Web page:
In homogenous societies ― such as a tribe or a religious community ― the moral autonomy of the individual is subsumed in the moral autonomy of the group to which he/she belongs, and hence his/her dignity lies in observing the tribal or communal norms, and their refusal to deviate from them under pressure of an arbitrary will of a powerful individual or group. Reciprocity here lies in ensuring the uniformity of action, and in treating with respect those who respect the established norms, and with disdain those who ignore and violate common morality. However, as soon as we move from a homogenous to heterogeneous societies, where different moral communities live side by side, it becomes obvious that moral differences have to be normalized and incorporated into the normative system that govern the heterogeneous whole. Under such circumstances individual autonomy cannot be obtained unless the moral autonomy of the group to which one belongs is ensured. Under heterogeneous conditions, which are the conditions of postmodern society, human rights should aim at protecting the moral autonomy of weaker moral groups against the possibility of forced moral penetration by powerful groups. Similarly, reciprocity requires that each moral group recognize that the other groups are entitled to the same moral autonomy they wish to enjoy, and that they should not insist on imposing their own moral principles, even when they truly believe that these principles are universally valid, as they would naturally dread that such imposition be directed against them. The danger of Afshari’s argument that Muslim women who voluntarily choose to express their notion of Islamic modesty are guilty of having unconsciously succumbed to “the andocentric norms of the culture” is that it can be easily turned against the self-expression of women of any culture, including Western culture.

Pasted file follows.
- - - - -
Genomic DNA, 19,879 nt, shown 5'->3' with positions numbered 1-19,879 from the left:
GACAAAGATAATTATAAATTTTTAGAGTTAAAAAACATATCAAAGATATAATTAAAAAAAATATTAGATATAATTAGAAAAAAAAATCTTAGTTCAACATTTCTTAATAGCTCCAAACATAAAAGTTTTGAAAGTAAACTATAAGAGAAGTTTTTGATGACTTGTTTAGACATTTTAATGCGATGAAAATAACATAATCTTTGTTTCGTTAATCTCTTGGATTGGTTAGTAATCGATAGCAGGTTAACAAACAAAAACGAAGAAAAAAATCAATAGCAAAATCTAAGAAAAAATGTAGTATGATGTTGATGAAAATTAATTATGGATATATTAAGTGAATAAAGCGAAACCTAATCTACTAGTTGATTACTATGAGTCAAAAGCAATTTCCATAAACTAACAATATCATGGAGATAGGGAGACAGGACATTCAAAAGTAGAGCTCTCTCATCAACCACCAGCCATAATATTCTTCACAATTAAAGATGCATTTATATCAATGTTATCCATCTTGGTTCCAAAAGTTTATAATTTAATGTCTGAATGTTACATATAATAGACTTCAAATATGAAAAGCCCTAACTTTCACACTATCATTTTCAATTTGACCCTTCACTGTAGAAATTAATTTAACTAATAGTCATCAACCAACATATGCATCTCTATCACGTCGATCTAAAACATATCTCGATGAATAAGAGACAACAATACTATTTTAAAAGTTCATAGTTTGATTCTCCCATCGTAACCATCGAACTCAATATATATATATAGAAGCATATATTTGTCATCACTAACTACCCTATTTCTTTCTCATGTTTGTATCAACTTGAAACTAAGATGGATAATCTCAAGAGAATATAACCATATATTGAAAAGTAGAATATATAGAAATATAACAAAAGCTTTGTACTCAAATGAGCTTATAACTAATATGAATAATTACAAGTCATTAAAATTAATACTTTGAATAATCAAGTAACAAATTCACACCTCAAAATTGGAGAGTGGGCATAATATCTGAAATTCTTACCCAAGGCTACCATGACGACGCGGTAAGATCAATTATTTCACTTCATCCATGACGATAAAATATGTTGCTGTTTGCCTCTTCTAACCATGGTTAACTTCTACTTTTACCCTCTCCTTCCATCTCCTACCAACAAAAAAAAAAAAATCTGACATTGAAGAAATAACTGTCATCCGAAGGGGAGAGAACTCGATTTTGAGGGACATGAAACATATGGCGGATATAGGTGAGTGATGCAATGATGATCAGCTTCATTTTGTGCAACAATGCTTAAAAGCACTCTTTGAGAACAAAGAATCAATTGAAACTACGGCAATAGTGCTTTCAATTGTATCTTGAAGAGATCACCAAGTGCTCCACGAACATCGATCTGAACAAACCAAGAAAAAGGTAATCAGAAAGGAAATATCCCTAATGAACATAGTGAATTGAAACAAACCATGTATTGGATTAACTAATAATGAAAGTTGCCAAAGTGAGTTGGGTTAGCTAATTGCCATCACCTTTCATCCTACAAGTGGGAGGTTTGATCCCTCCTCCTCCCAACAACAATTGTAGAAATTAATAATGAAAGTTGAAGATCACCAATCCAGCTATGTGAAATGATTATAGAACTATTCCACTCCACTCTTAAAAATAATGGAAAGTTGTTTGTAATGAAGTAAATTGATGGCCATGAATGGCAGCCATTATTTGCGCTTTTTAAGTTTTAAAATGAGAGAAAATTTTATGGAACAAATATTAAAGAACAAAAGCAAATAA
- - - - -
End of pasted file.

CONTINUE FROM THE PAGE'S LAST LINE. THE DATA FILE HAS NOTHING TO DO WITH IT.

It should not be difficult, then, to see why the arguments of those who fail to recognize the autonomy of non-Western moral communities, and who insist to use international human rights to impose their moral vision on others run contrary to the spirit, if not the letter, of international human rights, enshrined in the Universal Declaration of Human Rights (UDHR). If human rights are meant to protect the human dignity and moral autonomy of individuals, one cannot appeal to human rights to force Muslim women to abandon their voluntarily adopted hijab under the pretext of false consciousness, as Afshari does. I am sure that the Turkish generals and secular fundamentalists would be glad to adopt the argument of false consciousness to justify their authoritarian and anti-democratic decree to prevent Muslim women from adopting their dress style in accordance with their religious conviction, a decree that is tantamount to religious persecution.